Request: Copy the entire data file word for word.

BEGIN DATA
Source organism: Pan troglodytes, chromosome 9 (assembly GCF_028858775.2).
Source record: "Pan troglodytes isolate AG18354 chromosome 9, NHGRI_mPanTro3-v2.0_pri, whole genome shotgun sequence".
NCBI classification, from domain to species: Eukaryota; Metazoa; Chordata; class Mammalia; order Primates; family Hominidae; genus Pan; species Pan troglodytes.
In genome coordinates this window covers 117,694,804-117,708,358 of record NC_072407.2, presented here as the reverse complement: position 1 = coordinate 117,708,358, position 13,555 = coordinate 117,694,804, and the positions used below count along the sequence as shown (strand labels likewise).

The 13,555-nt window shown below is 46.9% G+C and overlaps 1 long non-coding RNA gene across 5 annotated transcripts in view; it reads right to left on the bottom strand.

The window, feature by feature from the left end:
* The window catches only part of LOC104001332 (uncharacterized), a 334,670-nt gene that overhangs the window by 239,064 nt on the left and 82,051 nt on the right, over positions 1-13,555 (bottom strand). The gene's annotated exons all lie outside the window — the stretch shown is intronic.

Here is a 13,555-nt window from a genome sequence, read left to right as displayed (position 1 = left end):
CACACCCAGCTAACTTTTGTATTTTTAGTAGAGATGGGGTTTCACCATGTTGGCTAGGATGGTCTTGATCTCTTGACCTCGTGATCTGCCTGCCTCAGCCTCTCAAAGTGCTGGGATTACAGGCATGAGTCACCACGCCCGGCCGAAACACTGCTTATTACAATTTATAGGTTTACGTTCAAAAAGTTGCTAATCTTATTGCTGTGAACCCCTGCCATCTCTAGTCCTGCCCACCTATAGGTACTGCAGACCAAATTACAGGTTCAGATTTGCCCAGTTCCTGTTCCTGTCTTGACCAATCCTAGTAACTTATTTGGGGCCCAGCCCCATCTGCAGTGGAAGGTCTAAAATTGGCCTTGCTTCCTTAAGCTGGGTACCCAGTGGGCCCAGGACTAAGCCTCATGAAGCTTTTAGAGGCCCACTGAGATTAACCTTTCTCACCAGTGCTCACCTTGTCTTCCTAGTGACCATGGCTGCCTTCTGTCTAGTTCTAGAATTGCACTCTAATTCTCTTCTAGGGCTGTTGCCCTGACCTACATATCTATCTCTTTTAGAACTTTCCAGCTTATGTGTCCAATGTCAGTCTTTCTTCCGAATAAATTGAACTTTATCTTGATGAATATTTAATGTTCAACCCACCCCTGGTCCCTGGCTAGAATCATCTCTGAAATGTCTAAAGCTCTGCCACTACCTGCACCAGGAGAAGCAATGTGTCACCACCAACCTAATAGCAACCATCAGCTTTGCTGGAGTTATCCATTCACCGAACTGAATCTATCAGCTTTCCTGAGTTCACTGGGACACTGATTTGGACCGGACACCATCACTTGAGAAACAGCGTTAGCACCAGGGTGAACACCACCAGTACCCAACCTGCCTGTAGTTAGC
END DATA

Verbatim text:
Source organism: Pan troglodytes, chromosome 9 (assembly GCF_028858775.2).
Source record: "Pan troglodytes isolate AG18354 chromosome 9, NHGRI_mPanTro3-v2.0_pri, whole genome shotgun sequence".
NCBI classification, from domain to species: Eukaryota; Metazoa; Chordata; class Mammalia; order Primates; family Hominidae; genus Pan; species Pan troglodytes.
In genome coordinates this window covers 117,694,804-117,708,358 of record NC_072407.2, presented here as the reverse complement: position 1 = coordinate 117,708,358, position 13,555 = coordinate 117,694,804, and the positions used below count along the sequence as shown (strand labels likewise).

The 13,555-nt window shown below is 46.9% G+C and overlaps 1 long non-coding RNA gene across 5 annotated transcripts in view; it reads right to left on the bottom strand.

The window, feature by feature from the left end:
* The window catches only part of LOC104001332 (uncharacterized), a 334,670-nt gene that overhangs the window by 239,064 nt on the left and 82,051 nt on the right, over positions 1-13,555 (bottom strand). The gene's annotated exons all lie outside the window — the stretch shown is intronic.

Here is a 13,555-nt window from a genome sequence, read left to right as displayed (position 1 = left end):
CACACCCAGCTAACTTTTGTATTTTTAGTAGAGATGGGGTTTCACCATGTTGGCTAGGATGGTCTTGATCTCTTGACCTCGTGATCTGCCTGCCTCAGCCTCTCAAAGTGCTGGGATTACAGGCATGAGTCACCACGCCCGGCCGAAACACTGCTTATTACAATTTATAGGTTTACGTTCAAAAAGTTGCTAATCTTATTGCTGTGAACCCCTGCCATCTCTAGTCCTGCCCACCTATAGGTACTGCAGACCAAATTACAGGTTCAGATTTGCCCAGTTCCTGTTCCTGTCTTGACCAATCCTAGTAACTTATTTGGGGCCCAGCCCCATCTGCAGTGGAAGGTCTAAAATTGGCCTTGCTTCCTTAAGCTGGGTACCCAGTGGGCCCAGGACTAAGCCTCATGAAGCTTTTAGAGGCCCACTGAGATTAACCTTTCTCACCAGTGCTCACCTTGTCTTCCTAGTGACCATGGCTGCCTTCTGTCTAGTTCTAGAATTGCACTCTAATTCTCTTCTAGGGCTGTTGCCCTGACCTACATATCTATCTCTTTTAGAACTTTCCAGCTTATGTGTCCAATGTCAGTCTTTCTTCCGAATAAATTGAACTTTATCTTGATGAATATTTAATGTTCAACCCACCCCTGGTCCCTGGCTAGAATCATCTCTGAAATGTCTAAAGCTCTGCCACTACCTGCACCAGGAGAAGCAATGTGTCACCACCAACCTAATAGCAACCATCAGCTTTGCTGGAGTTATCCATTCACCGAACTGAATCTATCAGCTTTCCTGAGTTCACTGGGACACTGATTTGGACCGGACACCATCACTTGAGAAACAGCGTTAGCACCAGGGTGAACACCACCAGTACCCAACCTGCCTGTAGTTAGC